Italy, Supreme Court of Cassation, Iyan v Minister for Internal Affairs and Ors,

Area of law
Asylum and Immigration
Subject matter

Right to asylum – Subsidiary protection – Art 2 ECHR – Art 3 ECHR – Art 18 CFR– Geneva Convention Relating to the Status of Refugees –UNCHR Guidelines on International Protection regarding Religion-Based Refugee Claims of 28 April 2004

Summary Facts Of The Case

The applicant, a Nigerian national, made an application for subsidiary protection in Italy. In it he alleged a threat to his life as a result of a succession dispute in his extended family following the death of his father that had already claimed the life of his wife. He did not submit any information in relation to the general security situation in Nigeria. He was granted subsidiary protection by the Court of First Instance. This however was reversed on appeal before the Court of Appeal of Bologna. The Court of Appeal found that the applicant had not established a direct link between the presence of high levels of indiscriminate violence in his country of origin and his own particular situation and the threat he faced. Accordingly he did not qualify for subsidiary protection. The applicant appealed this judgment before the Supreme Court of Cassation arguing that the Court of Appeal had rejected his claim based on the fact that he did not submit information regarding the general security in his country of origin and that there was a duty on the national authorities to take such facts into account when assessing an application for subsidiary protection.

  • Legal issues 

Whether the applicant was obliged to submit information regarding the general security situation in his country of origin or whether this information could be taken into account by judicial authorities on their own motion[SC1] .

The Supreme Court of Cassation reversed the judgment of the Court of Appeal of Bologna finding that the authorities are under a duty to take into account general information regarding the country of origin and the applicant.

It found that while the applicant has a general duty to submit as soon as possible all elements necessary to substantiate his claim, this does not entail an obligation to substantiate the specific grounds which make him eligible for protection; rather it is the duty of the judicial authorities to make the assessment of qualification for subsidiary protection. In doing so the judicial authority is obliged to take into account ‘all relevant facts as they relate to the country of origin at the time of taking a decision on the application’.[1] These relevant facts may in turn be used in assessing the credibility of the applicant. Finally, the Court cited the Court of Justice judgments of Elgafaji[2]and Diakitè[3] noting that “the more the applicant is able to show that he is specifically affected by reason of factors particular to his personal circumstances, the lower the level of indiscriminate violence required for him to be eligible for subsidiary protection” and vice versa.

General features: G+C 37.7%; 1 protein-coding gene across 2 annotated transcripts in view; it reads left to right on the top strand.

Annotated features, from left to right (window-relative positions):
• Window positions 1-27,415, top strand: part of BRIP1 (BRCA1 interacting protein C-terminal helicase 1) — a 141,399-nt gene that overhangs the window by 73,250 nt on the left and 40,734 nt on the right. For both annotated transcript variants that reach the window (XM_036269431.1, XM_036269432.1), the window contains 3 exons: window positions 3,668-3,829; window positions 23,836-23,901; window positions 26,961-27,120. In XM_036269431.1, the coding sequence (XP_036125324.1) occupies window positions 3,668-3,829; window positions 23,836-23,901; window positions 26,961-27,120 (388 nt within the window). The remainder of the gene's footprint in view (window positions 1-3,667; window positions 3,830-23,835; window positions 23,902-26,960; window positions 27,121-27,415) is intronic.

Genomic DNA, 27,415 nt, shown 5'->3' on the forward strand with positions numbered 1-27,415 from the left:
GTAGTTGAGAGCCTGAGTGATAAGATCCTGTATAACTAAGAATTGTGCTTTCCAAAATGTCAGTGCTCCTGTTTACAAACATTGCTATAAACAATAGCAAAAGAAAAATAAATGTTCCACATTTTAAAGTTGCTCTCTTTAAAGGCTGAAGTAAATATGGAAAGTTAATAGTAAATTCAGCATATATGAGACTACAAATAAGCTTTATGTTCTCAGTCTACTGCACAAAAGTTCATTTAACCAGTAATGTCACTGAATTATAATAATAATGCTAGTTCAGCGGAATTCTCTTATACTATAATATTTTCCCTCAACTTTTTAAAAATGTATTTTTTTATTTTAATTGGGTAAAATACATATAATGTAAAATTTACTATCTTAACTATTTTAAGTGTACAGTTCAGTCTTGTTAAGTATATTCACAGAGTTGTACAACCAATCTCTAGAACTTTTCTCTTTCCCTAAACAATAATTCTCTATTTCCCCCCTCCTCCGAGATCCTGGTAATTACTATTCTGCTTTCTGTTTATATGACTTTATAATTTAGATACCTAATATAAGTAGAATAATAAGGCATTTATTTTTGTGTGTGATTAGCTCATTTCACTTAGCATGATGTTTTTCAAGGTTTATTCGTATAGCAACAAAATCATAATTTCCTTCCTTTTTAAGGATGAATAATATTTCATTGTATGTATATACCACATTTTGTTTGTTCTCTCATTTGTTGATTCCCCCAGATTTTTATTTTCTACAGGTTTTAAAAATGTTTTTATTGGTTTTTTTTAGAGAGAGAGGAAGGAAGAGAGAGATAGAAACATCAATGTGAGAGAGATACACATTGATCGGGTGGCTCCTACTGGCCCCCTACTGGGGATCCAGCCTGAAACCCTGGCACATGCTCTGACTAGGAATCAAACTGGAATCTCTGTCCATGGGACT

•  Outcome 

In applying these findings to the present case the Supreme Court found that the credibility of the applicant had been established and that taking into account the general security situation in Nigeria, the persistent conflict between tribes and the general lack of control by the authorities, it was clear that the national authorities were not in a position to provide the applicant with adequate security. He would therefore be exposed to a risk of serious harm in the event of removal to Nigeria and therefore should qualify for subsidiary protection.

[1] Directive 2004/83/EC on minimum standards for the qualification and status of third country nationals or stateless persons as refugees or as persons who otherwise need international protection and the content of the protection granted [2004] OJ L 304/12 (Qualification Directive), art 4(3)(a).

[2] Case C-465/07 Meki Elgafaji and Noor Elgafaji v Staatssecretaris van Justitie EU:C:2009:94.

[3] Case C-285/12 Aboubacar Diakité v Commissaire général aux réfugiés et aux apatrides EU:C:2014:39.

 [SC1]This is what I understand from the report?

Relation to the scope of the Charter
Article 4 - Prohibition of torture and ill treatments
Art 18 - Right to asylum

The Court does not mention the Charter of Fundamental Rights explicitly but instead cites relevant CofJ caselaw (Elgafaji and Diakite) and the provisions of the Qualification Directive. The Court does refer to Articles 2 and 3 ECHR
Vertical internal interaction
Sources - ECHR
  • Articles 2 ECHR - Right to life
  • Articles 3 ECHR - Prohibition of torture 

The interpretation followed by the Italian Supreme Court and the CJEU differs partially from the position of the ECtHR articulated in F.G. v. Sweden where the Strasbourg Court states that “in relation to asylum claims based on a well-known general risk, when information about such a risk is freely ascertainable from a wide number of sources, the obligations incumbent on the States under Articles 2 and 3 of the Convention in expulsion cases entail that the authorities carry out an assessment of that risk of their own motion (see, for example, Hirsi Jamaa and Others v. Italy [GC], cited above, §§ 131-133, and M.S.S. v. Belgium and Greece [GC], cited above, § 366). By contrast, in relation to asylum claims based on an individual risk, it must be for the person seeking asylum to rely on and to substantiate such a risk”.[1] In relation to the burden of proof, the ECtHR holds a broad “principle of information”, while the CJEU and the Italian Supreme Court states that “facts” have to be adduced by the applicant, although it should be noted that it remains for the judicial authority make a legal determination in relation to these facts.

[1] FG v Sweden App no 43611/11 (ECtHR, 23 March 2016), paras 126-127. 

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